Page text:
Guiseppe Ulleri, known as Joe, was born in Bolton, Lancashire on Remembrance Day 1954. He had Down Syndrome. He was the first-born son of his Italian immigrant parents who were told Joe would never lead a ‘normal’ independent life. They were told he probably wouldn’t even live beyond 20 years old and would forever be a huge burden on them financially and emotionally. They were urged to put Joe into Calderstones, a Victorian mental asylum.
Joe’s parents ignored the ‘medical’ advice. They loved Joe unconditionally. To them, he was a ‘blessing from God’, and they brought him home. It wasn’t easy but Joe blossomed and was a happy child, everyone who met him loved him. Joe was the eldest of 4 children and when their mother died, him and his father became inseparable. They lived together until Joe’s father, in his eighties, was no longer able to care for himself, or Joe.
Joe moved to L’Arche House and he would visit his father in his residential home nearby every day. He had a busy social life with lots of activities and enjoyed music, dancing and trips out. Joe’s carers found him on the floor of his room early one morning at the end of February 2016. An ambulance was called which took him to A&E at the Manchester Royal Infirmary. After a wait in A&E he was eventually seen and ‘checked over’ by staff, before being sent home. The next day, still concerned about Joe, they returned to A&E where a more thorough examination was conducted, including x-rays that showed Joe had a broken wrist, fractured neck and shattered hip and pelvis. Joe’s injuries were extensive but his family felt reassured they were finally being dealt with. They were told they ‘were not life threatening’ but it would be a long recovery as he would need lots of nursing. ‘Don’t worry. You don’t die of broken bones’ his brother was told.
What followed was a catalogue of miscommunications, inaction and lack of care from hospital staff. Joe was denied food for 19 days, developed aspiration pneumonia and unexpectedly died. His family believe he was effectively starved to death. His inquest was held in Manchester in March 2019 in front of Assistant Coroner Angharad Davies and a jury.
The jury concluded:
Giuseppe Ulleri was admitted to hospital following a fall. During his stay there was a failure in his overall care, specifically nursing him in a supine position and a failure to provide adequate nutrition. This constituted neglect. Giuseppe Ulleri contracted aspiration pneumonia and passed away on the 20 March 2016. The failures in care contributed to Giuseppe Ulleri’s death.
We want to start by thanking the Coroner and the Jury and our incredible legal team who have worked tirelessly over many years to get to the truth of what happened to our brother Joe. Nina Ali, Priya Singh, Ayesha Khan. You have restored my faith in the judicial system and we will forever be in your debt. Our barrister, Simon Cridland who we will be eternally grateful for as my brother Joe needed a voice and Simon gave him such a powerful incisive voice that will have a lasting impact for years to come.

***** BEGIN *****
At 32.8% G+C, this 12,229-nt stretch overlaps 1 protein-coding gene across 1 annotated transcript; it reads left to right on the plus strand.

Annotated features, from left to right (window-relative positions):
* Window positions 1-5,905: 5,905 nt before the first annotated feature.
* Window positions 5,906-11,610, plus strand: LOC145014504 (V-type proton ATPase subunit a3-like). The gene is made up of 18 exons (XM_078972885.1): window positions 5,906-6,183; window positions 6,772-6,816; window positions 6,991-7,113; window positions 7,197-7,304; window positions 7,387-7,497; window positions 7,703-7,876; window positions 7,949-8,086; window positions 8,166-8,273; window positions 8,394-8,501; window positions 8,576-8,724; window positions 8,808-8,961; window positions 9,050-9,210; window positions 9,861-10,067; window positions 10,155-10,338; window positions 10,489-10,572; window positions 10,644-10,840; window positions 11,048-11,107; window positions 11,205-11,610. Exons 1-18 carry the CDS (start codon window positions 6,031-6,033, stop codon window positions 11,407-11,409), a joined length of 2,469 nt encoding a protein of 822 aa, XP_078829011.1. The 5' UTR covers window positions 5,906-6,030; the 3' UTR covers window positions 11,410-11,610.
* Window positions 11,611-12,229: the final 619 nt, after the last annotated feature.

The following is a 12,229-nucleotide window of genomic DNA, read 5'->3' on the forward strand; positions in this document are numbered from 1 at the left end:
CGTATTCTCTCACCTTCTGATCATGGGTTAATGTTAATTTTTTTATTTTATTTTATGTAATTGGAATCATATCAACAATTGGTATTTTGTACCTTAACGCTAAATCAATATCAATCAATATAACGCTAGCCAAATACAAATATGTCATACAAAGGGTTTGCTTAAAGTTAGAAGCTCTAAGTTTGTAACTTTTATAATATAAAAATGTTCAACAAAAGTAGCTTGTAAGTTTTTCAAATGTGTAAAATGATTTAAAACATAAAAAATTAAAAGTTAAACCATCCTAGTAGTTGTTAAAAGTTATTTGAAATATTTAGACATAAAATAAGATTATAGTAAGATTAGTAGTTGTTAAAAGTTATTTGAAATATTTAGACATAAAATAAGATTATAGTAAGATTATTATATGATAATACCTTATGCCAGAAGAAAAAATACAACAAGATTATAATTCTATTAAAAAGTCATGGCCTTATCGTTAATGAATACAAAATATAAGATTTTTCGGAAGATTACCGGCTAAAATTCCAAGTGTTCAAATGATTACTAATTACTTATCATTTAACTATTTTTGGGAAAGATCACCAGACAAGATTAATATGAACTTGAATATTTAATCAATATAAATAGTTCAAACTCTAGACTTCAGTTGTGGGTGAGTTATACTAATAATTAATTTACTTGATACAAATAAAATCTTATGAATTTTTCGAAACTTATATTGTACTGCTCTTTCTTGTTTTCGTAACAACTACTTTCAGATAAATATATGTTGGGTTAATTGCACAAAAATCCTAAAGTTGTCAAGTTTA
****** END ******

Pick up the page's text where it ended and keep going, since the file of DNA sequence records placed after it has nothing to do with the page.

Following the Jury’s verdict today which importantly included a finding of “Neglect” the family released this statement:
Our brother was the kindest and gentlest soul, yet he was allowed to die in the most horrendous way. Not only was he thoroughly neglected, he was starved for 19 days in hospital and denied proper pain management. Joe’s death came as a result of what the jury have found to be gross failures from the Manchester Royal Infirmary who were supposed to be caring for him.
When he had a fall in his care home, breaking his hip, we were told to not worry as ‘people don’t die from broken bones’. The simple truth is he should not have died in hospital. We believe Joe died, like many people with learning disabilities, because of discrimination and indifference by medical staff. When Giovanni asked a nurse about his care he was told that she ‘had 20 normal patients to deal with’.
We, and Joe’s friends and carers from L’Arche were deeply concerned that Joe was being forgotten about, a belief that turned out to be true. Joe was particularly vulnerable because he couldn’t talk for himself, and we feel so angry that those who were trying to advocate for him, were ignored. We, Joe’s family, only found out that he had been denied food following an internal inquiry. We would never have known otherwise.
Joe’s case needs to be a catalyst for change. There are too many Joes, although often their premature deaths remain unreported and not investigated. All too often people with learning disabilities are treated as second class citizens by the NHS and end up dying from indifference and a shameful lack of understanding as to how their needs should be met. The NHS and society as a whole needs to learn from Joe’s death to ensure nobody else with learning disability suffers in the same way that he did. If we get healthcare right for people with learning disabilities then we are likely to improve it for everyone.